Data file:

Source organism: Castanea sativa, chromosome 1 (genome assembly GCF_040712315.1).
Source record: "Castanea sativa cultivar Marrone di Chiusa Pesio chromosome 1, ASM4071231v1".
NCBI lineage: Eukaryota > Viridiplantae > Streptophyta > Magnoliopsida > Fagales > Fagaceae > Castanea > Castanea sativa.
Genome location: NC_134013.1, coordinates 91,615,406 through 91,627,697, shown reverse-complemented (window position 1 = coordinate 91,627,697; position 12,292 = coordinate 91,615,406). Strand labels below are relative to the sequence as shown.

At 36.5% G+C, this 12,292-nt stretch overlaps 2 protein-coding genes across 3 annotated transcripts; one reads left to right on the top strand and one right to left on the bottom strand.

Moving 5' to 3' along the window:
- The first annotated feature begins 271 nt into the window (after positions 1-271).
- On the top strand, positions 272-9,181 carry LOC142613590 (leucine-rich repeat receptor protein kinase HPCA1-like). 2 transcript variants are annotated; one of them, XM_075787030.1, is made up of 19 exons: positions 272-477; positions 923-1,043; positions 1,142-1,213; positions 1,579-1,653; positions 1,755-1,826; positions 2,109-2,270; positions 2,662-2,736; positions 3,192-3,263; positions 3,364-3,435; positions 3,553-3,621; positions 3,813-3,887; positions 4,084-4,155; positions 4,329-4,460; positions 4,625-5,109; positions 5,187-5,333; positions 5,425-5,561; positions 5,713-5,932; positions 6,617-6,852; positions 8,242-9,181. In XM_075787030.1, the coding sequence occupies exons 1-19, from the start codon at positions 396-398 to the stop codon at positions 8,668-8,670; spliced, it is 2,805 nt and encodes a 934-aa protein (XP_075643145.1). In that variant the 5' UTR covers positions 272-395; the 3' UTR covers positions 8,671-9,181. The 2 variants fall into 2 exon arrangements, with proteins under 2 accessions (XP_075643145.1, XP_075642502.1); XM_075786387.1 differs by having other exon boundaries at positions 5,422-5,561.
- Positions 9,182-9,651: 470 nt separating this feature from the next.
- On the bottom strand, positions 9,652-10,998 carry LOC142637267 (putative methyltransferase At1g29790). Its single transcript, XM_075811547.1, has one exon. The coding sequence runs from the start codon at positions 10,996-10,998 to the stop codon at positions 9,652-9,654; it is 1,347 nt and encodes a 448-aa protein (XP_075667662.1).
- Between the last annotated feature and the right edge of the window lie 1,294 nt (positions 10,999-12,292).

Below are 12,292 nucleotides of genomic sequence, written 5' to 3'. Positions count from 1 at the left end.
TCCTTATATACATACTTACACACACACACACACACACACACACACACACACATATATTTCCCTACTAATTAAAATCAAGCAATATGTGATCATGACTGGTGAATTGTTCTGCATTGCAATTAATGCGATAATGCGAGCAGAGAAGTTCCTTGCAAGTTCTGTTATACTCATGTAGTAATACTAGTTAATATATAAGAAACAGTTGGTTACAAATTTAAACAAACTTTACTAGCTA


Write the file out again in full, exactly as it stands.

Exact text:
Source organism: Castanea sativa, chromosome 1 (genome assembly GCF_040712315.1).
Source record: "Castanea sativa cultivar Marrone di Chiusa Pesio chromosome 1, ASM4071231v1".
NCBI lineage: Eukaryota > Viridiplantae > Streptophyta > Magnoliopsida > Fagales > Fagaceae > Castanea > Castanea sativa.
Genome location: NC_134013.1, coordinates 91,615,406 through 91,627,697, shown reverse-complemented (window position 1 = coordinate 91,627,697; position 12,292 = coordinate 91,615,406). Strand labels below are relative to the sequence as shown.

At 36.5% G+C, this 12,292-nt stretch overlaps 2 protein-coding genes across 3 annotated transcripts; one reads left to right on the top strand and one right to left on the bottom strand.

Moving 5' to 3' along the window:
- The first annotated feature begins 271 nt into the window (after positions 1-271).
- On the top strand, positions 272-9,181 carry LOC142613590 (leucine-rich repeat receptor protein kinase HPCA1-like). 2 transcript variants are annotated; one of them, XM_075787030.1, is made up of 19 exons: positions 272-477; positions 923-1,043; positions 1,142-1,213; positions 1,579-1,653; positions 1,755-1,826; positions 2,109-2,270; positions 2,662-2,736; positions 3,192-3,263; positions 3,364-3,435; positions 3,553-3,621; positions 3,813-3,887; positions 4,084-4,155; positions 4,329-4,460; positions 4,625-5,109; positions 5,187-5,333; positions 5,425-5,561; positions 5,713-5,932; positions 6,617-6,852; positions 8,242-9,181. In XM_075787030.1, the coding sequence occupies exons 1-19, from the start codon at positions 396-398 to the stop codon at positions 8,668-8,670; spliced, it is 2,805 nt and encodes a 934-aa protein (XP_075643145.1). In that variant the 5' UTR covers positions 272-395; the 3' UTR covers positions 8,671-9,181. The 2 variants fall into 2 exon arrangements, with proteins under 2 accessions (XP_075643145.1, XP_075642502.1); XM_075786387.1 differs by having other exon boundaries at positions 5,422-5,561.
- Positions 9,182-9,651: 470 nt separating this feature from the next.
- On the bottom strand, positions 9,652-10,998 carry LOC142637267 (putative methyltransferase At1g29790). Its single transcript, XM_075811547.1, has one exon. The coding sequence runs from the start codon at positions 10,996-10,998 to the stop codon at positions 9,652-9,654; it is 1,347 nt and encodes a 448-aa protein (XP_075667662.1).
- Between the last annotated feature and the right edge of the window lie 1,294 nt (positions 10,999-12,292).

Below are 12,292 nucleotides of genomic sequence, written 5' to 3'. Positions count from 1 at the left end.
TCCTTATATACATACTTACACACACACACACACACACACACACACACACACATATATTTCCCTACTAATTAAAATCAAGCAATATGTGATCATGACTGGTGAATTGTTCTGCATTGCAATTAATGCGATAATGCGAGCAGAGAAGTTCCTTGCAAGTTCTGTTATACTCATGTAGTAATACTAGTTAATATATAAGAAACAGTTGGTTACAAATTTAAACAAACTTTACTAGCTA